Thursday, February 23, 2017

Animals in their Habitat: Elegant Trogons

'Habitat' includes of course the geologic base (soil and profile), the resulting plant society, climate and geographic location. But the animal neighbors are as important. They are part of the food chain as prey or predator and, usually most importantly, compete for the same resources or provide them, like food and nesting cavities. In this painting after my very first observation of Elegant Trogons in Madera Canyon (1994), I posed them and their neighbors in a thicket of Sycamore branches, Ferns and Columbine flowers. So I considerably shrunk the distance between canopy and forest floor in my imaginary world.


I think back then, Trogons, who reach the northernmost point of their distribution in SE Arizona, only migrated north for the breeding season. Trogons are primarily occupants of tropical forests, but as omnivores, they are somewhat adaptable. They glean the brush for insects and they love the berries of the Madrone tree, but they do not refuse those of introduced Pyracantha shrubs. In spring, the pair raises 2 to 4 chicks in a tree cavity, and Sycamores seem to provide the most desirable ones. Nowadays Elegant Trogons can be seen year round in SE Arizona's canyons and riparian areas.

Monday, February 20, 2017

Animals in their Habitat: Coatimundis in Sycamore Canyon


A couple of weeks ago, I was lucky enough to watch a single Coati foraging under the bird feeders of Madera Canyon Lodge. That reminded me of a quite dreamlike experience from my very early days in Arizona. I was camping in Chiricahua National Monument with a group of friends. I woke up early and peaked out of my tent.. The young bright white sycamore trees were too thin to block the rays of the raising sun. While I was drowsily squinting, the trunks seemed to sway and move. But as soon as my eyes adjusted, I recognized that the moving things were actually the straight-upright tails of a gang of coatimundis. They hung around for a while, chattering and sniffing noisily under rocks and branches that they seemed to move with their little hands.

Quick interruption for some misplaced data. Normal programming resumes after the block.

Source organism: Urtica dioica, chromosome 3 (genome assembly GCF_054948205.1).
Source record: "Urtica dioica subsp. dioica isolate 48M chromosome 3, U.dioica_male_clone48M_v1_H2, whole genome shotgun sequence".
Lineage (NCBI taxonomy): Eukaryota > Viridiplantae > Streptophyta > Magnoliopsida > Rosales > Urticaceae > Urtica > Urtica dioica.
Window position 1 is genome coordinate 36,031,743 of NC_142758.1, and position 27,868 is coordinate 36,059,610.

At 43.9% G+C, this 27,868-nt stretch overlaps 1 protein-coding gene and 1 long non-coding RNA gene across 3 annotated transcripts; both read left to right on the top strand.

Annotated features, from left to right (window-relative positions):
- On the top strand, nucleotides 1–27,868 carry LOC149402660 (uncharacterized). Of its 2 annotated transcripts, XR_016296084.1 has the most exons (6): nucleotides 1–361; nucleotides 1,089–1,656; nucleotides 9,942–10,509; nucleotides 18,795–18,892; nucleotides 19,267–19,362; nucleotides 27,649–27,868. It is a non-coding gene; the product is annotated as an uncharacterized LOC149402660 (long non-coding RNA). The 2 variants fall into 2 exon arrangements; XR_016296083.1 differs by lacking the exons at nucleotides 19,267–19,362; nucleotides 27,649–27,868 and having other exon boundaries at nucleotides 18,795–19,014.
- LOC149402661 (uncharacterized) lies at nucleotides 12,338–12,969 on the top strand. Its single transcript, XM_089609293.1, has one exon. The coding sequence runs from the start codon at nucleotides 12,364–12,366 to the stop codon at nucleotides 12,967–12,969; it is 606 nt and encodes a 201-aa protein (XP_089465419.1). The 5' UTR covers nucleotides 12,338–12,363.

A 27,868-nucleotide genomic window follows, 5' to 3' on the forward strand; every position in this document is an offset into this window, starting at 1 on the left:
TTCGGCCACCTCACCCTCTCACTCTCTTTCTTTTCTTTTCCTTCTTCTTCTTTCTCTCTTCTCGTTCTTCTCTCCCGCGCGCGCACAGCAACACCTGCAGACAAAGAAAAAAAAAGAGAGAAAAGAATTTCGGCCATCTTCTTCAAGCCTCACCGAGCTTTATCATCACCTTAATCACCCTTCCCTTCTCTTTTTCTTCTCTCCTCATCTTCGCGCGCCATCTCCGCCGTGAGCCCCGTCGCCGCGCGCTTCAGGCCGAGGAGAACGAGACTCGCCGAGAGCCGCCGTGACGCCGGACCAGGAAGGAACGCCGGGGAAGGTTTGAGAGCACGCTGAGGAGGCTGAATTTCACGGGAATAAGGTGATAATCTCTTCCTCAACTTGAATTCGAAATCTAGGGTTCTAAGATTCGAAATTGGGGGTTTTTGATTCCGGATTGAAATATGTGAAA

White-nosed Coatis, Nasua narica, are related to Racoons. Our Arizona coatis are the northernmost ambassadors of a genus that is widespread in central and south America. They are day-active omnivores with a taste for insects, lizards, roots, fruits, nuts and eggs. They are very fond of fruit, especially manzanita berries. Normally, they weigh from 10 to 25 pounds, but the ones at Madera Canyon look like they are quite a bit heavier.
Coatis mate in early spring. A litter of 4 to 6 young is born after a gestation period of about 11 weeks, usually in a den in a wooded canyon. Coatis usually stick together in groups of one half to two dozens, but lately a group of 40 was observed in Ramsey Canyon in the Huachucas. Although they seem to like woodland and creeks, they also sometimes appear in the backyards of Oro Valley and Tucson.


Sunday, February 19, 2017

Animals in their habitat: Acorn Woodpeckers in Madera Canyon


 Acorn Woodpeckers in Madera Canyon. The creek was running underground at the time, as it does during longer and longer periods each year now. When water is a limiting factor, artificial water sources become a big draw for wildlife.
Acorn Woodpeckers don't just look like clowns. As the only social woodpecker species (that I am aware of) they are given to a lot of very entertaining antics from the human point of view. And they are smart. I'm sure these two were discussing the idiot who had closed the valve so tightly
The old little drinking fountain at the Lodge fell victim to the parking lot extensions years ago. The dated Tucson-insider title was 'CAP' Water?' An engineer from Tucson Water bought the painting

Saturday, February 18, 2017

Desert Animals in their habitat: Backyard Hummingbirds


Costa's Hummers stay year round in our backyard and the males fiercly defend their territories, often in form of a particular feeder and pearch nearby. February is already mating time and nest-building time for the females. The male accompanies his flight display with a long, piercing whistle. In our backyard, Aloes introduced from South Africa are blooming. While they are mainly ignored by local insects, Hummingbirds, Orioles (and Honey Bees) are less fussy and enjoy the early nectar board.

 Anna's hummers are also in their nuptial best right now. Gorget and forehead are shimmering in metallic colors from purple to orange and green. depending on the light refraction.  Much of their mating song is produced while sitting on the highest point of a Mesquite tree. Anna's only lately became year-round residents of Arizona. Garden flowers, feeders and decorative water features enabled them to do so - one of the species that benefited from the transformation of pristine desert into suburbia.

Friday, February 17, 2017

Desert Animals in their habitat: Urban Doves


 Mourning Doves are so adaptable. They breed on top of sun exposed cacti in the pristine desert, but I also had a pair in the tiny patio area of my very first Tucson apartment. They raised their 2 chicks in a flower pot and afterwards started right over - up to 5 times a year. I called the painting originally ' Keeping an eye on the alien'. At the time my I was on a J -Visa and and frequent questioning by border patrol agents was still upsetting to me. But when I entered the painting in a show, it was rejected. Later it won an award in a different setting. Go figure. I had changed the title, but that may not have been the reason.